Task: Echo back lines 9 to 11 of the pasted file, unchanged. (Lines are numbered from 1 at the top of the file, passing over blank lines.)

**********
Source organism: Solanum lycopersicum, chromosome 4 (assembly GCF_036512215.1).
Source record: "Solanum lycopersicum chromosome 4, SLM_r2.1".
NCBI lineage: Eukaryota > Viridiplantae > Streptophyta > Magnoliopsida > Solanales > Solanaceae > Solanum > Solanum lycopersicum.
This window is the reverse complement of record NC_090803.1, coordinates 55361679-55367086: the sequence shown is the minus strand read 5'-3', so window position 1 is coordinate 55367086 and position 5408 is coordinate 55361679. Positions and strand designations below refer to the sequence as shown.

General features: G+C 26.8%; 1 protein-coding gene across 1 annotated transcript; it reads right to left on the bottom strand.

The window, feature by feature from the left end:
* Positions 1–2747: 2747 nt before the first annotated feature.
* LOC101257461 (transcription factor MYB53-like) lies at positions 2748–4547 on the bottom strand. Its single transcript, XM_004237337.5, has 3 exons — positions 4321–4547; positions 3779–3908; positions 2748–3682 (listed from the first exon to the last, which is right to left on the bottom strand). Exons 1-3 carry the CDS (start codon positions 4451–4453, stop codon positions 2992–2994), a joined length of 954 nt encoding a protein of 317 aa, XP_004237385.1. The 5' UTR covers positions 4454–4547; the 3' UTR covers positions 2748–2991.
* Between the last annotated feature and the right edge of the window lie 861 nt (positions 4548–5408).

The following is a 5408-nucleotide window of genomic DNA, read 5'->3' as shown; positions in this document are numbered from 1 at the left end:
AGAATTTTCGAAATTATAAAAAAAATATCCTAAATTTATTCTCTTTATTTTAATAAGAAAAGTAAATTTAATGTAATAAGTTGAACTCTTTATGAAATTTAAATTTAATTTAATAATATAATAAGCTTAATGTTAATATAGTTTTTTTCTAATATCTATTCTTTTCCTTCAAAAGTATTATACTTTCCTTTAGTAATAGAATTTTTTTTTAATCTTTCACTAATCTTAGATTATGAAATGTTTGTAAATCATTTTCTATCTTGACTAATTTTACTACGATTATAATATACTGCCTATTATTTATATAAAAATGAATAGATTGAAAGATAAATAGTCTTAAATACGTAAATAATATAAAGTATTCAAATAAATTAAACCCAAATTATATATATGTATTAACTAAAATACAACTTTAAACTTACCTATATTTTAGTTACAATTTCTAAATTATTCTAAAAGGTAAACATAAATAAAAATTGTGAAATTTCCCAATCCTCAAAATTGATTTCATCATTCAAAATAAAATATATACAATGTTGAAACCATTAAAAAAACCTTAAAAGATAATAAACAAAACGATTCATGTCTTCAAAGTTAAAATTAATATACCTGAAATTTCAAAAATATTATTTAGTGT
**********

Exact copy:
* Between the last annotated feature and the right edge of the window lie 861 nt (positions 4548–5408).

The following is a 5408-nucleotide window of genomic DNA, read 5'->3' as shown; positions in this document are numbered from 1 at the left end:
AGAATTTTCGAAATTATAAAAAAAATATCCTAAATTTATTCTCTTTATTTTAATAAGAAAAGTAAATTTAATGTAATAAGTTGAACTCTTTATGAAATTTAAATTTAATTTAATAATATAATAAGCTTAATGTTAATATAGTTTTTTTCTAATATCTATTCTTTTCCTTCAAAAGTATTATACTTTCCTTTAGTAATAGAATTTTTTTTTAATCTTTCACTAATCTTAGATTATGAAATGTTTGTAAATCATTTTCTATCTTGACTAATTTTACTACGATTATAATATACTGCCTATTATTTATATAAAAATGAATAGATTGAAAGATAAATAGTCTTAAATACGTAAATAATATAAAGTATTCAAATAAATTAAACCCAAATTATATATATGTATTAACTAAAATACAACTTTAAACTTACCTATATTTTAGTTACAATTTCTAAATTATTCTAAAAGGTAAACATAAATAAAAATTGTGAAATTTCCCAATCCTCAAAATTGATTTCATCATTCAAAATAAAATATATACAATGTTGAAACCATTAAAAAAACCTTAAAAGATAATAAACAAAACGATTCATGTCTTCAAAGTTAAAATTAATATACCTGAAATTTCAAAAATATTATTTAGTGT